Fairy Tale Love
What it is, and why, and how to make it.
by Beate Sigriddaughter
A young mother rocks her baby, remembering her dreams of a husband who would bring her flowers for her hair each evening in a home filled with laughter and warmth, instead of the distracted one who comes home expecting dinner and a beer. And would she please somehow keep a lid on the baby's incessant crying?
A psychiatrist drags herself home from a day of trying to heal everyone. After listening to many hours of anxiety and stress and conflict, all she wants to do now is read a romance novel with a hopeful ending while sipping a glass of wine.
A soldier returning from duty admits he does everything he does because he wants to be loved.
We all want to be loved. And we all somehow seem to know precisely what love looks like, though when you dig deep enough, you might notice that the models we have for love are not necessarily parents or inspirational elders, but characters from fairy tales instead. Not surprising then that romance novels make up the largest segments in the consumer publishing world, though regrettably men total only 9% or 10 % of romance readers — and, frankly, I was surprised to learn there were that many male romance readers. With men encouraged to keep their emotions in straitjackets, small wonder we sometimes think love is women's domain. It isn't. We're all in this together.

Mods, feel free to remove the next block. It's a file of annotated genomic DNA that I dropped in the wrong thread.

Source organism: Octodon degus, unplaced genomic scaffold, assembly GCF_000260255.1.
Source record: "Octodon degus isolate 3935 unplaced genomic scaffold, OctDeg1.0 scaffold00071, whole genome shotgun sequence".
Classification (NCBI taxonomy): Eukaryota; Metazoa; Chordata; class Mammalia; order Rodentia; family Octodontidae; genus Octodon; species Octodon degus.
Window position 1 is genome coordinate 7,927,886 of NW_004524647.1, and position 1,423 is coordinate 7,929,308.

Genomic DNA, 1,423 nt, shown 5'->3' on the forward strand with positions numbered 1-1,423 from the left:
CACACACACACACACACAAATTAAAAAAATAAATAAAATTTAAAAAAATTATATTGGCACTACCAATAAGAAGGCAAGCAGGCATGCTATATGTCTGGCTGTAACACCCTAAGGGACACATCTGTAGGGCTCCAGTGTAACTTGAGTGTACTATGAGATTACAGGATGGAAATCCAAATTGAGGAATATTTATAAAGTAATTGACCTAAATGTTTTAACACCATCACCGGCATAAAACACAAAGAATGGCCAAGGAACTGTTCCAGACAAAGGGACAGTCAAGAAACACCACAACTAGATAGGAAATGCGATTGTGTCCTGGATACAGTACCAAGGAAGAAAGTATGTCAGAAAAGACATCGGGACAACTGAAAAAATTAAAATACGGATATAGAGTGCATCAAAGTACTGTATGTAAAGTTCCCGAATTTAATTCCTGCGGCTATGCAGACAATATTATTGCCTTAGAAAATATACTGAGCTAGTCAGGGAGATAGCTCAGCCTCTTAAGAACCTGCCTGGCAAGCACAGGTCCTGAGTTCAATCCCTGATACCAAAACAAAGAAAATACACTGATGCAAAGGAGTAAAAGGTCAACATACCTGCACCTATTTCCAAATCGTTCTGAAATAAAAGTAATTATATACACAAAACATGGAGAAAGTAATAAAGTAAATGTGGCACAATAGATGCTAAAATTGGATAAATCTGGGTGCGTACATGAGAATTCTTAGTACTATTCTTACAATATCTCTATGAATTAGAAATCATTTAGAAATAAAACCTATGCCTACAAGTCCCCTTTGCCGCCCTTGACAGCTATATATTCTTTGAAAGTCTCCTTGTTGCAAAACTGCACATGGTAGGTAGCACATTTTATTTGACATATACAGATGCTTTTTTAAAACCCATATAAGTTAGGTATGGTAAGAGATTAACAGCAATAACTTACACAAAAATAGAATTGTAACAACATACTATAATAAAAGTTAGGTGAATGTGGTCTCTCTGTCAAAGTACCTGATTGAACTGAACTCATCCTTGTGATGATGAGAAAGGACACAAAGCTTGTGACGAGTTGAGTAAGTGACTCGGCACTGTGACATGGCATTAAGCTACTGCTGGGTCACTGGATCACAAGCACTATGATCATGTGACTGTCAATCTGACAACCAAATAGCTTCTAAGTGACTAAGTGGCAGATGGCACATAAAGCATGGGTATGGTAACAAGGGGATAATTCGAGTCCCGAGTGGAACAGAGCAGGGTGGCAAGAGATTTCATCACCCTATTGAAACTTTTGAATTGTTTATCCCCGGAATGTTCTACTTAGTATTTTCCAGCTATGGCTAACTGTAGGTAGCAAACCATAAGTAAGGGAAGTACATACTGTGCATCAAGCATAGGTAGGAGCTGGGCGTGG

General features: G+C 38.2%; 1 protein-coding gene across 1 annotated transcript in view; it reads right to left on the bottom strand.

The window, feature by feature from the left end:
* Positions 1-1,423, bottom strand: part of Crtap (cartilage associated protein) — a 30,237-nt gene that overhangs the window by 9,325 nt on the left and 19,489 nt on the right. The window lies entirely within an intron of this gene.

What exactly is this love that we so crave and then frequently deny we crave, lest we don't get it and then we would just look bad, so we might as well pretend we didn't really want it in the first place?
It has to do with visibility. After the first few years of being human and helpless and needing to be fed, we can all more or less fend for ourselves. But the craving for benevolent attention does not go away. My question is: Why should it, when it can so easily be satisfied? Or should I say, when it could be so simply satisfied? Because it doesn't appear to be all that easy. Many of us seem to have lost the knack for it, if we had it in the first place.
There are theories that God created the world in order to externalize Himself (Hegel, for one) and experience Himself or Herself (Walsh and other contemporary philosophers). I'll add to that a fairy tale image: At first God was indifferent, much like the sun, and therefore unconditionally and indiscriminately provided for scorpions, roses, rats, eagles, junipers, rocks, grass, whales. And of course God still does so provide. One day, though, God got bored with all that indifference. God wanted love in the mix. So God created human beings.
Of all the world's creatures, we men, women and children are the ones uniquely equipped to not just experience and yearn for, but also to create love, out of nothing, with a rose, a smile, a hug. I am prejudiced in believing God would rather experience a spectacle of people egging each other on while striving for excellence in whatever they do, than a spectacle of conflict and bloodshed, just so there would be something exciting to watch from paradise. I can't imagine God clamoring for just one more car chase, one more scene of battling dinosaurs with a stick, or one more round of machine-gun fire. It gets old after a while. Love, however, never gets boring, because it keeps evolving and changing with everyone who touches it.
You see, love is a fairy tale. As with so many things in life, you have to make it up as you go along. You aren't born, for example, with a life's supply of bread. You have to bake it, or somebody has to bake it for you. And so it is with love. But just because you make it up doesn't mean it isn't real. That's the beauty of good fairy tales.